Training with Thunderbird Tactical: Handgun Vitals 1

Thunderbird on Black Friday. (Image credit Thunderbird Tactical)

Thunderbird on Black Friday. (Photo credit Thunderbird Tactical)

I have in-laws in Wichita.  Trips out for Christmas have always been focused on family.  But not so much this year, at least not for me.  I wanted to make my break productive.  So instead of drowning in eggnog and avoiding political discussions, I flew out to the sunflower state with a mess of guns, intent on doing some shooting for upcoming reviews.

A quick search for a range turned up Thunderbird Tactical, a class 3 FFL that stocks a wide variety of NFA firearms and tactical gear.  The store hasn’t been open long, and they’ve already made their mark on the shooting community in Wichita.  They’re expanding, and building a kick-ass new indoor training center that will incorporate all of the latest simulation and live fire capabilities.

Daniel Shaw, Thunderbird's Lead Instructor. (Photo by David Higginbotham)

Daniel Shaw, Thunderbird’s Chief Instructor and Range Manager. (Photo by David Higginbotham)

While they’re expanding, they’re holding classes on an private range east of town, in the flat windswept prairie that dominates the center of the continent.  In searching for a place to shoot, I ended up with an invitation to attend a class.  It was there that I met Daniel Shaw, Thunderbird’s tactical guru, for a full day of handgun work.

Handgun Vitals 1

A bit of background.  I’m a college professor.  I’ve been teaching writing and literature for more than 15 years, and I know a good class when I see one.  And I’m an avid shooter.  I get a lot of trigger time.  My skills are better than average, for sure, but I can always use practice.  Still, I went to Thunderbird’s Handgun Vitals 1 class with the assumption that I would know the curriculum inside and out.  Wrong.

Shaw is an excellent instructor.  He’s a veteran, recently retired from the Marine Corps, and does a bit of writing, and a lot of pod casting.  Despite ample combat experience and a history of tactical instruction (both in the service, and out), Shaw was refreshingly casual.  He showed up for the class in jeans and a ball cap, almost completely devoid of the typical gear associated with tactical trainers.

There were only four of us in the class this frigid Saturday morning, crunching around in a muddy crust of thawing snow.  We began with a basic safety briefing, and moved quickly into holster work.  Shaw’s curriculum allowed for quick adaptation to our respective skill sets and we were well beyond the basics within the first hour.

We started with basics and ended with stress.  (Photo by David Higginbotham)

We started with basics and ended with stress. (Photo by David Higginbotham)

The seven-hour class covered a wide range of skills.  Holster work and reloads, clearing jams and stoppages,  tactical reloads and target identification: the fundamentals necessary for those who carry a handgun.  After a brief lunch break, the seven-hour course got really demanding.  We began with basic movement drills, and ended with a practical exercise that included a 100 yard sprint, before shooting a sequence of targets called out by colors, shapes, numbers and mathematical equations.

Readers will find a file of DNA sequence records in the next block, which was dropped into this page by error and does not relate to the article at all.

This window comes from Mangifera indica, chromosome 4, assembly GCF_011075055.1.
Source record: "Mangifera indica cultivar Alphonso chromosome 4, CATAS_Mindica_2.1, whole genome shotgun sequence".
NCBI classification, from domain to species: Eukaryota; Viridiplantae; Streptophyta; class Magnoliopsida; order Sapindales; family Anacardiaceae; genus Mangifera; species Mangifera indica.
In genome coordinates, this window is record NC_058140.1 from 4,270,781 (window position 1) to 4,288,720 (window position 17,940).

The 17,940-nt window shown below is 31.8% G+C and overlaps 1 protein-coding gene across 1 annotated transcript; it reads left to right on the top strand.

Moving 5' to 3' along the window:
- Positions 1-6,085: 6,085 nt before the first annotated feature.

The Glock 23 was harder to control at higher speeds. (Photo by David Higginbotham)

The Glock 23 was harder to control at higher speeds. (Photo by David Higginbotham)

What I learned

Let’s start with the gun.  I took a Glock 23 with me to the class, and used a Safariland ALS holster.  After 400 rounds, I have decided the Glock 23 isn’t my daily carry gun.  While I’m decently fast from a retention holster (1.32 seconds), my split times (and accuracy) aren’t what I want.  The snappy recoil of the .40 S&W in the compact Glock means my second shots ran high.  I’m now on the hunt for a full sized 9mm.

I was also shocked at my limitations.  If I were to grade my performance, I would give my self a B-.  The last sequence of running and shooting was intense.  Shaw was in my ear the whole time, barking commands, telling me where I needed to shoot.  His objectives were clear.  Run.  Pick out targets.  Shoot.  Move some more.  Shoot.  Listen for the next command and communicate, verbally, about reloads and stoppages.

I made the run just fine and started strong with the shooting.  Yet I never once communicated verbally, though I cussed a lot.  And there is one moment stuck in my mind.  Shaw yelled “Three!” and I lined up my sights on a steel target with the number 2 painted on it.  I could see target 3 next to it, and I knew which one I was supposed to shoot, and I shot number 2.  Bang.

One target prints well, the other rings.  A good combo for handgun training. (Photo by David Higginbotham)

One target prints well, the other rings. A good combo for handgun training. (Photo by David Higginbotham)

But there’s more

I see my weak spots.  I’m now on a daily schedule of dry-fire exercises.  But I’m going to have to reevaluate the way I’m doing defensive handgun reviews.  I’d been carrying the Glock 23 for weeks.  I loved the gun.  Yet after seven hours, and only 400 rounds, I had a much different take on the gun.  There are weaknesses of the gun that are apparent after a full day of training that I missed when I was simply carrying the gun, and function testing it under completely stress-free circumstances.

I have to devise a better way to test defensive handguns.  A protocol.  Something that will reflect the experience I had with Shaw and the others in Handgun Vitals 1.  I owe that to you, the readers of Guns.com.

So there’s my resolution.  I’ll be working on the practical nature of my review routine.  And I’m going to take every opportunity I can to sit in on a class, even if the curriculum seems a bit basic for my skill set.  I’m never too good for practice.

If you ever find yourself in Wichita, check out the schedule for Thunderbird’s training.  You won’t be disappointed.